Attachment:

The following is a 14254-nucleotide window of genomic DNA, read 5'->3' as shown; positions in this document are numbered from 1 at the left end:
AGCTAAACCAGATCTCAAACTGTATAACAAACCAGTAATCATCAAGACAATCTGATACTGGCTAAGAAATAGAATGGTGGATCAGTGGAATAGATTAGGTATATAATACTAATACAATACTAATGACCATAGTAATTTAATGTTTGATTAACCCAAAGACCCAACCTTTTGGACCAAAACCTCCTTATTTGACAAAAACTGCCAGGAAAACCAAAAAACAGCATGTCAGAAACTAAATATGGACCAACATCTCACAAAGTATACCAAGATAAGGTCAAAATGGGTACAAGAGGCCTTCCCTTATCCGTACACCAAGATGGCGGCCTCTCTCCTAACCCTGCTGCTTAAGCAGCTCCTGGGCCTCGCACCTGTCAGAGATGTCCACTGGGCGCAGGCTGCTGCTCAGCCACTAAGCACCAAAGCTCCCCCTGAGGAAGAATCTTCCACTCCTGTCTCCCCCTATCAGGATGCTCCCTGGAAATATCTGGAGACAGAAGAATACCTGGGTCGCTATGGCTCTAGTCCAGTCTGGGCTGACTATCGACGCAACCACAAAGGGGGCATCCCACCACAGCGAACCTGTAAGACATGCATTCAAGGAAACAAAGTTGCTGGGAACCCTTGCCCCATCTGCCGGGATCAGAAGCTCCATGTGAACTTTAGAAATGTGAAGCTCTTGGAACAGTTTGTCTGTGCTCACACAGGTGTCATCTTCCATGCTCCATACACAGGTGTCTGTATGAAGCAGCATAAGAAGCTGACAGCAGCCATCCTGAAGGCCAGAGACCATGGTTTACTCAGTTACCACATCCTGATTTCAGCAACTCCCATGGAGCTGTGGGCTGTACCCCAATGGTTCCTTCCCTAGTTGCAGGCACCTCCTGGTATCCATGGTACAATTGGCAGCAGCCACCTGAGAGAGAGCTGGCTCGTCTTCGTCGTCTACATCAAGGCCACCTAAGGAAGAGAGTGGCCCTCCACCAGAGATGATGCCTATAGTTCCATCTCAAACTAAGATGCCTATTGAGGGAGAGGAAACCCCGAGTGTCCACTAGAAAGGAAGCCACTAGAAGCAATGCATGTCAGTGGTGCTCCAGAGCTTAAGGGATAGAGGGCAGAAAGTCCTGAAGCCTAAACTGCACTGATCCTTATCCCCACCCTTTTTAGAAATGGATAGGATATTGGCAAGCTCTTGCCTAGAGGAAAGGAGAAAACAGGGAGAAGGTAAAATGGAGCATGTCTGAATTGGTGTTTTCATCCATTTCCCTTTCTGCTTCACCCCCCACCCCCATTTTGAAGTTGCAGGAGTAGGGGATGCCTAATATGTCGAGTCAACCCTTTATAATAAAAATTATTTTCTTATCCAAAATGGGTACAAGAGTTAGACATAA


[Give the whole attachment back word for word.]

The following is a 14254-nucleotide window of genomic DNA, read 5'->3' as shown; positions in this document are numbered from 1 at the left end:
AGCTAAACCAGATCTCAAACTGTATAACAAACCAGTAATCATCAAGACAATCTGATACTGGCTAAGAAATAGAATGGTGGATCAGTGGAATAGATTAGGTATATAATACTAATACAATACTAATGACCATAGTAATTTAATGTTTGATTAACCCAAAGACCCAACCTTTTGGACCAAAACCTCCTTATTTGACAAAAACTGCCAGGAAAACCAAAAAACAGCATGTCAGAAACTAAATATGGACCAACATCTCACAAAGTATACCAAGATAAGGTCAAAATGGGTACAAGAGGCCTTCCCTTATCCGTACACCAAGATGGCGGCCTCTCTCCTAACCCTGCTGCTTAAGCAGCTCCTGGGCCTCGCACCTGTCAGAGATGTCCACTGGGCGCAGGCTGCTGCTCAGCCACTAAGCACCAAAGCTCCCCCTGAGGAAGAATCTTCCACTCCTGTCTCCCCCTATCAGGATGCTCCCTGGAAATATCTGGAGACAGAAGAATACCTGGGTCGCTATGGCTCTAGTCCAGTCTGGGCTGACTATCGACGCAACCACAAAGGGGGCATCCCACCACAGCGAACCTGTAAGACATGCATTCAAGGAAACAAAGTTGCTGGGAACCCTTGCCCCATCTGCCGGGATCAGAAGCTCCATGTGAACTTTAGAAATGTGAAGCTCTTGGAACAGTTTGTCTGTGCTCACACAGGTGTCATCTTCCATGCTCCATACACAGGTGTCTGTATGAAGCAGCATAAGAAGCTGACAGCAGCCATCCTGAAGGCCAGAGACCATGGTTTACTCAGTTACCACATCCTGATTTCAGCAACTCCCATGGAGCTGTGGGCTGTACCCCAATGGTTCCTTCCCTAGTTGCAGGCACCTCCTGGTATCCATGGTACAATTGGCAGCAGCCACCTGAGAGAGAGCTGGCTCGTCTTCGTCGTCTACATCAAGGCCACCTAAGGAAGAGAGTGGCCCTCCACCAGAGATGATGCCTATAGTTCCATCTCAAACTAAGATGCCTATTGAGGGAGAGGAAACCCCGAGTGTCCACTAGAAAGGAAGCCACTAGAAGCAATGCATGTCAGTGGTGCTCCAGAGCTTAAGGGATAGAGGGCAGAAAGTCCTGAAGCCTAAACTGCACTGATCCTTATCCCCACCCTTTTTAGAAATGGATAGGATATTGGCAAGCTCTTGCCTAGAGGAAAGGAGAAAACAGGGAGAAGGTAAAATGGAGCATGTCTGAATTGGTGTTTTCATCCATTTCCCTTTCTGCTTCACCCCCCACCCCCATTTTGAAGTTGCAGGAGTAGGGGATGCCTAATATGTCGAGTCAACCCTTTATAATAAAAATTATTTTCTTATCCAAAATGGGTACAAGAGTTAGACATAA